TEHRAN, Iran (AP) -- A team of international inspectors have arrived in Iran ahead of the Islamic Republic opening its nuclear program as part of a landmark deal struck with world powers.
Iranian state television said the inspectors from the International Atomic Energy Agency arrived Saturday. Its report said nuclear engineer Massimo Aparo will lead the team, which will visit Natanz and Fordo, Iran's uranium enrichment facilities.
The deal takes effect Monday. Under it, Iran will limit its enrichment of uranium in return for some Western sanctions to be lifted. The deal will last for six months as Iran and the world powers negotiate a final deal.
The West fears Iran's nuclear program could allow it to build an atomic weapon. Iran says its nuclear program is for peaceful purposes.
Turkish police break up Internet protest
ISTANBUL (AP) -- Riot police in Istanbul have used water cannons against hundreds of people protesting a government plan to expand controls over the public's use of Internet.
Police did that Saturday to prevent a protest march down a main street to denounce the draft bill that would allow Turkey's telecommunications authority to block websites accused of privacy violations without a court decision.
Critics say that would expand the government's already tight grip on the Internet. The government rejects accusations of censorship, saying the move aims to protect privacy.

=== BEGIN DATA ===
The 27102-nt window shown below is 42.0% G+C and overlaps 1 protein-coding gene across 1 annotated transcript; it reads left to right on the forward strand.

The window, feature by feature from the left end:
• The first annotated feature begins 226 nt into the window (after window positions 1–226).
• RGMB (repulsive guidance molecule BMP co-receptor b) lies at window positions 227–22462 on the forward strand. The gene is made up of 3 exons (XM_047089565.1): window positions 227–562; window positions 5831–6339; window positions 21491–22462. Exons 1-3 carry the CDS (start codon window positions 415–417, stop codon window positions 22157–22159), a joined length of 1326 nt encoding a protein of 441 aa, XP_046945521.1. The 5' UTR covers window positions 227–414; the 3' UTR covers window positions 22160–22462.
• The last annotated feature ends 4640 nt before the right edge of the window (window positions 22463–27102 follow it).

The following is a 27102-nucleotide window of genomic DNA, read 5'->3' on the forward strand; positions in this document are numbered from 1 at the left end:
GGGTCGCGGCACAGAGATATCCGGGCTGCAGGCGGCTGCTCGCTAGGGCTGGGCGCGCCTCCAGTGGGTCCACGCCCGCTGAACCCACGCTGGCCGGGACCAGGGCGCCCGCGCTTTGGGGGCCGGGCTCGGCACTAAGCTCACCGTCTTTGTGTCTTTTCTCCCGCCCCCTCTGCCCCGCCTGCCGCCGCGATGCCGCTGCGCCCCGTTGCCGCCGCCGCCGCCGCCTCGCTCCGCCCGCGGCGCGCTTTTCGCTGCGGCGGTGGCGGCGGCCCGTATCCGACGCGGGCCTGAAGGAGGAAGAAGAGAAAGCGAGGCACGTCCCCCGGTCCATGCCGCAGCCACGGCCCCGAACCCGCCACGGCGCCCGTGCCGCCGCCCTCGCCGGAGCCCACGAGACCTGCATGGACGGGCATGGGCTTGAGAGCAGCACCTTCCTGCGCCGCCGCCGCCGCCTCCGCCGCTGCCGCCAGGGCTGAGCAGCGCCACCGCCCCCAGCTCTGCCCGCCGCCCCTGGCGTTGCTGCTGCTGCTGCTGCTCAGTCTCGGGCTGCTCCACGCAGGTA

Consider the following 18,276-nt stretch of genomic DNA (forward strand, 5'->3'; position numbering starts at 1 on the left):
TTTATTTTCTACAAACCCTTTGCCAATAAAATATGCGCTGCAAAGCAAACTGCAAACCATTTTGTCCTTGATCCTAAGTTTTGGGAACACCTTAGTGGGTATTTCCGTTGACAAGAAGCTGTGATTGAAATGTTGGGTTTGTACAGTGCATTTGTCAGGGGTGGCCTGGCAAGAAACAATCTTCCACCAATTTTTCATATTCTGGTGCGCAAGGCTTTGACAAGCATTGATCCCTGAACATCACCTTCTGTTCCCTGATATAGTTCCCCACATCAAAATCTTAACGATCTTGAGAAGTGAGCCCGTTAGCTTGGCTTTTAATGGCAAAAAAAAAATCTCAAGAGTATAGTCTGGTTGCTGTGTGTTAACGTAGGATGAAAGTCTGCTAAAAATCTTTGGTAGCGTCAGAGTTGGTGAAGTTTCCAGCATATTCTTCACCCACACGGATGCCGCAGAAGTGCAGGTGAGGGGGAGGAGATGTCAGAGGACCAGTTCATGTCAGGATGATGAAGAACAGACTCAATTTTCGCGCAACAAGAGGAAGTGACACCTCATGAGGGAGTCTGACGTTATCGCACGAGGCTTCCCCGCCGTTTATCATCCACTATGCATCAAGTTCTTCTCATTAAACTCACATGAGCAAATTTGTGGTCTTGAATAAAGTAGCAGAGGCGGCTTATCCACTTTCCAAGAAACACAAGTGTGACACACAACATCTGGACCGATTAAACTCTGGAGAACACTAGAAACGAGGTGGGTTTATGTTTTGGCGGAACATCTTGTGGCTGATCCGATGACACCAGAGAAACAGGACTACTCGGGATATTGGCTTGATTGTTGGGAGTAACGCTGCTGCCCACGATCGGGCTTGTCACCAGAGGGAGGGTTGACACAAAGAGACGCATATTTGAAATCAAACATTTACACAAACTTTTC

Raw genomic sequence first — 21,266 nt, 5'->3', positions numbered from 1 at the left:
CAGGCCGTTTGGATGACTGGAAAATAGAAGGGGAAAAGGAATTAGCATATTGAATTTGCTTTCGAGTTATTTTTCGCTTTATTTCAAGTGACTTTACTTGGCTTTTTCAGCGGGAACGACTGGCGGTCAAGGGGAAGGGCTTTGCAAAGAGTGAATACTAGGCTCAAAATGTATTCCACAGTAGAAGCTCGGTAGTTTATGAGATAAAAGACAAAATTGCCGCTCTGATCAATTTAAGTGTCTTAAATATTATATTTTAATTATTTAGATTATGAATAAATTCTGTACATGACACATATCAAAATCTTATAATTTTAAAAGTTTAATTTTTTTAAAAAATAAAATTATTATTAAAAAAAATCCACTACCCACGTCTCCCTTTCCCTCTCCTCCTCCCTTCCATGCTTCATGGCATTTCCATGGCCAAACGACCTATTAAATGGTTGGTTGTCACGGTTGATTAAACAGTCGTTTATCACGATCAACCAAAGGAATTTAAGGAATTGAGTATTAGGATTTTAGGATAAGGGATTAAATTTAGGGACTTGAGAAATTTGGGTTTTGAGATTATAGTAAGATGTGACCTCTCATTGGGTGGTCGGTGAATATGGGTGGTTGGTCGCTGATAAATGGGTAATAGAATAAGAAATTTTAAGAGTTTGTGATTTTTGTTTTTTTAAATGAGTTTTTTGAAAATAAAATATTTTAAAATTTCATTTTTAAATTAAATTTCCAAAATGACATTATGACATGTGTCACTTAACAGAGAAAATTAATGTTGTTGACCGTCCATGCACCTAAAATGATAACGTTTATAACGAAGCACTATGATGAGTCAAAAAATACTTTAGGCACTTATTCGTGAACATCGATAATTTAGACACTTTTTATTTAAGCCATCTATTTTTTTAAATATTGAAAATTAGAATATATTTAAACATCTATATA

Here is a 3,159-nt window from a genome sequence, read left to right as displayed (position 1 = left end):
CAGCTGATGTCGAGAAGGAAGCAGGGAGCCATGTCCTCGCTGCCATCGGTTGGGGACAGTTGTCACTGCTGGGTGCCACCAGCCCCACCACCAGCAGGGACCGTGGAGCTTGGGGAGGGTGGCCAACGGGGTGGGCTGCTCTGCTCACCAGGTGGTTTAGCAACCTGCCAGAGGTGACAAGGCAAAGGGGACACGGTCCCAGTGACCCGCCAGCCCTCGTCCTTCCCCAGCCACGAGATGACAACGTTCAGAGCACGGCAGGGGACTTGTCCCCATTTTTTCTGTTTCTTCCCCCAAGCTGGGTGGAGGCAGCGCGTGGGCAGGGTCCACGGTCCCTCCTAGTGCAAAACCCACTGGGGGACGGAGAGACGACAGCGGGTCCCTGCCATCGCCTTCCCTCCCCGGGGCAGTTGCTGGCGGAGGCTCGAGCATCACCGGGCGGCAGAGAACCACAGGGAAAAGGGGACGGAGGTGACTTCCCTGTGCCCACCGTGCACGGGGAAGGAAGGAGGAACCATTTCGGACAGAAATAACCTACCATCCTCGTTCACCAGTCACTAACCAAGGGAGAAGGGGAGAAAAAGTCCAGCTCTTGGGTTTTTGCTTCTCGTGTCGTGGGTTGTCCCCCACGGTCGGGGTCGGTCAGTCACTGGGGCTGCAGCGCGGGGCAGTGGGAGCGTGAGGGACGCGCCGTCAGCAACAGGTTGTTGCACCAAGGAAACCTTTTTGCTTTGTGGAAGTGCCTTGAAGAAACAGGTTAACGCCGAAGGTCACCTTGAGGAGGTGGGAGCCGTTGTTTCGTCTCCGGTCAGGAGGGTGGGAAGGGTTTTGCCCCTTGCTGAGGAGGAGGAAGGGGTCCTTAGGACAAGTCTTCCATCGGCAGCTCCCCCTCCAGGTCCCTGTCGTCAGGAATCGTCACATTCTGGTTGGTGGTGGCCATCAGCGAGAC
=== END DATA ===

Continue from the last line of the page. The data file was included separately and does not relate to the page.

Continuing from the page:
The measure comes as Prime Minister Recep Tayyip Erdogan's government is fighting a corruption probe targeting people close to him.
Hundreds of people held a similar protest in Ankara on Saturday. No violence was reported.
BERLIN (AP) -- President Barack Obama has told German television that he will not allow U.S. spying to damage relations with Germany and other allies.
Obama made the pledge in an interview with Germany's ZDF television broadcast Saturday night. The interview appeared to be aimed at repairing the damage to U.S. relations with Germany and other countries following reports that the U.S. National Security Agency had monitored communications of European citizens and had even listened in on Chancellor Angela Merkel's cellphone.